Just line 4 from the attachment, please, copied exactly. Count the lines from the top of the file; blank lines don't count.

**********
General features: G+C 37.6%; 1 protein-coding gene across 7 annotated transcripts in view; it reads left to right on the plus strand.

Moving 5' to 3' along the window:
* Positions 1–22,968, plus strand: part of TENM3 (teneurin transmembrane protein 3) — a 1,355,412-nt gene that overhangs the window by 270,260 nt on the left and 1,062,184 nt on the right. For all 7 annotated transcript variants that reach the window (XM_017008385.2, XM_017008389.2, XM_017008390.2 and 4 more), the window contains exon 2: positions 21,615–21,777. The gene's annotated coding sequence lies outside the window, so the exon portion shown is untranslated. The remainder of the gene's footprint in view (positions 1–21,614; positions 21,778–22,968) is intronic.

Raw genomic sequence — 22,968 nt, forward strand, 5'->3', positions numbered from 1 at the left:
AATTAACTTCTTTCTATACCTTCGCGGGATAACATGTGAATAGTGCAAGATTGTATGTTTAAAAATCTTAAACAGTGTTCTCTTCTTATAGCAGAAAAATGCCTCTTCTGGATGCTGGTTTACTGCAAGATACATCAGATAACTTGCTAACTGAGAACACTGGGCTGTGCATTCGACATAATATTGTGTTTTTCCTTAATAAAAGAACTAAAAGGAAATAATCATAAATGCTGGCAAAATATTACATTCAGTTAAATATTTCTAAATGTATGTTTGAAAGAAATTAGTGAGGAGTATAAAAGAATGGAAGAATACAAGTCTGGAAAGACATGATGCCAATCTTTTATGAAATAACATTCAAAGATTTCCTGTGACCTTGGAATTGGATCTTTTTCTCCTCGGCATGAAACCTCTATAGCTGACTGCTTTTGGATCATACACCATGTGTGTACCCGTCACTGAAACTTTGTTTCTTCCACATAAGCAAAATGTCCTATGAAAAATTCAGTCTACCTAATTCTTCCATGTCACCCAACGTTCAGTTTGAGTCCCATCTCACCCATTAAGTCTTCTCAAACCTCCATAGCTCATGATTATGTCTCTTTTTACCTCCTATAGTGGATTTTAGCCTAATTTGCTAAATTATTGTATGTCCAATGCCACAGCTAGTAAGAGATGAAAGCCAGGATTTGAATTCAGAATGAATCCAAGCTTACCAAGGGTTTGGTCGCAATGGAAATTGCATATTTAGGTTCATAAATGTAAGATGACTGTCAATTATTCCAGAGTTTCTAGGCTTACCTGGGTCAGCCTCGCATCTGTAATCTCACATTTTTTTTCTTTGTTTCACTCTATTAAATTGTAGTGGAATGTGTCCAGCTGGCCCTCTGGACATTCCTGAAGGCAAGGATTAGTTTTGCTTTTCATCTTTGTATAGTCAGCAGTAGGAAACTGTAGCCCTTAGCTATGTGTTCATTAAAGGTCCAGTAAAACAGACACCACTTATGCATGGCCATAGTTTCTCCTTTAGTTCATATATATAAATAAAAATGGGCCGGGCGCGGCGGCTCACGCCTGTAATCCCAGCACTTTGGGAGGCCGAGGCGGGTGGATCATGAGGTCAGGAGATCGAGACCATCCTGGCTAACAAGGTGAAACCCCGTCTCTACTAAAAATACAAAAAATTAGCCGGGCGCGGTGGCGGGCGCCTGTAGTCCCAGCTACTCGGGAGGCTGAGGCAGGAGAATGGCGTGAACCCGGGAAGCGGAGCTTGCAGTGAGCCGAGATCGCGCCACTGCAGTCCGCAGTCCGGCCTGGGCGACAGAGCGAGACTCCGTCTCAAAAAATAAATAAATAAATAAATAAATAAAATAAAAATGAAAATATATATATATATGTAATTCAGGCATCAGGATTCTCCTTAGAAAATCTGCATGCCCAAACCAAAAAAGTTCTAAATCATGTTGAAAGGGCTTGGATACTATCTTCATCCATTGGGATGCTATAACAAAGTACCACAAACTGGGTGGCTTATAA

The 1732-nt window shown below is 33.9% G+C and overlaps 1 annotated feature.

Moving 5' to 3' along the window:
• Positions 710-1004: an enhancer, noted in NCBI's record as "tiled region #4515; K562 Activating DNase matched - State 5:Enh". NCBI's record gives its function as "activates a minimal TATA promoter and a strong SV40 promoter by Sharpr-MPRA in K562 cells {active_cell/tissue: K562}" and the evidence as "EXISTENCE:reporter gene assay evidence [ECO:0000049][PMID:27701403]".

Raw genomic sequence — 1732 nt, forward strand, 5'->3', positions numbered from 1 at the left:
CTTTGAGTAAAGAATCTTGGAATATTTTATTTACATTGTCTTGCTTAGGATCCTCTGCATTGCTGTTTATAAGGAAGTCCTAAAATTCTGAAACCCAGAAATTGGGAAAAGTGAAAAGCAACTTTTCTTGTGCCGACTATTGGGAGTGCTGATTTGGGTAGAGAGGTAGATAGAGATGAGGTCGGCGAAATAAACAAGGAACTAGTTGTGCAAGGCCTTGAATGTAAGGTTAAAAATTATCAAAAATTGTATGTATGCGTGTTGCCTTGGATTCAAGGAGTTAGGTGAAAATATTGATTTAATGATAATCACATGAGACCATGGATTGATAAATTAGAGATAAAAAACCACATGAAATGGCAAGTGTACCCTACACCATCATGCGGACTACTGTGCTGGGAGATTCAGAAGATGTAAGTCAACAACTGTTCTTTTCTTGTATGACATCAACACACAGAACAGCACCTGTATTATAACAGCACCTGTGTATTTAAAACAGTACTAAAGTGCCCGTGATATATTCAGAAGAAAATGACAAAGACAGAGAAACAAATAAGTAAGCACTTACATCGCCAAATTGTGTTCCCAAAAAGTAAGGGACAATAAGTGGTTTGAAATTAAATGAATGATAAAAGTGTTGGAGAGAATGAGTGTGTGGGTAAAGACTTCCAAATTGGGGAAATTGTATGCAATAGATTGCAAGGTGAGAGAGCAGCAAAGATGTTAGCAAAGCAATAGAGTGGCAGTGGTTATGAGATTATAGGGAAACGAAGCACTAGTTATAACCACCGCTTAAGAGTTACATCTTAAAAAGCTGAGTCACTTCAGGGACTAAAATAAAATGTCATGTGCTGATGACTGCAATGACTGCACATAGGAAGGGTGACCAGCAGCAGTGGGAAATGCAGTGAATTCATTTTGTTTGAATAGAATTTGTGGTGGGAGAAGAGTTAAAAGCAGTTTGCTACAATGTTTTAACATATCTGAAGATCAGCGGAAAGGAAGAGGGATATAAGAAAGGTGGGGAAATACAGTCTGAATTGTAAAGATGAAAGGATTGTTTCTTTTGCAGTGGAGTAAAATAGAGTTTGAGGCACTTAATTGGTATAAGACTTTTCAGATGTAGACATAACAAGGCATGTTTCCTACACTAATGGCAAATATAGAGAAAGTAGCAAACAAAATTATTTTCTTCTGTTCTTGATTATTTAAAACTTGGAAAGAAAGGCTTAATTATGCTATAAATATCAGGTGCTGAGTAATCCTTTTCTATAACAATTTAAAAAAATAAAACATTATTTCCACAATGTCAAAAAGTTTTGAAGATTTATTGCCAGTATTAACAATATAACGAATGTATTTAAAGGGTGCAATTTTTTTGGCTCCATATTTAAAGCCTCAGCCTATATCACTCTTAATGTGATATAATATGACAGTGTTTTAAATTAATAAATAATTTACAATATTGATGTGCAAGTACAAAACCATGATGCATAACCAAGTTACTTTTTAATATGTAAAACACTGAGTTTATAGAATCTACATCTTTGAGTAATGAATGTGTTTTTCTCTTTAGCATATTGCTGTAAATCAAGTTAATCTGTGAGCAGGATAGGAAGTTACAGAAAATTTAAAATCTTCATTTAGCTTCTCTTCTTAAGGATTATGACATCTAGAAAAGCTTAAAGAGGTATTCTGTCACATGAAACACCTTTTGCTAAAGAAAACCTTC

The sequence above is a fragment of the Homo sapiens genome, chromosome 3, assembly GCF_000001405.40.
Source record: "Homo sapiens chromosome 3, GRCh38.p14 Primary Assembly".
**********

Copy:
Raw genomic sequence — 22,968 nt, forward strand, 5'->3', positions numbered from 1 at the left: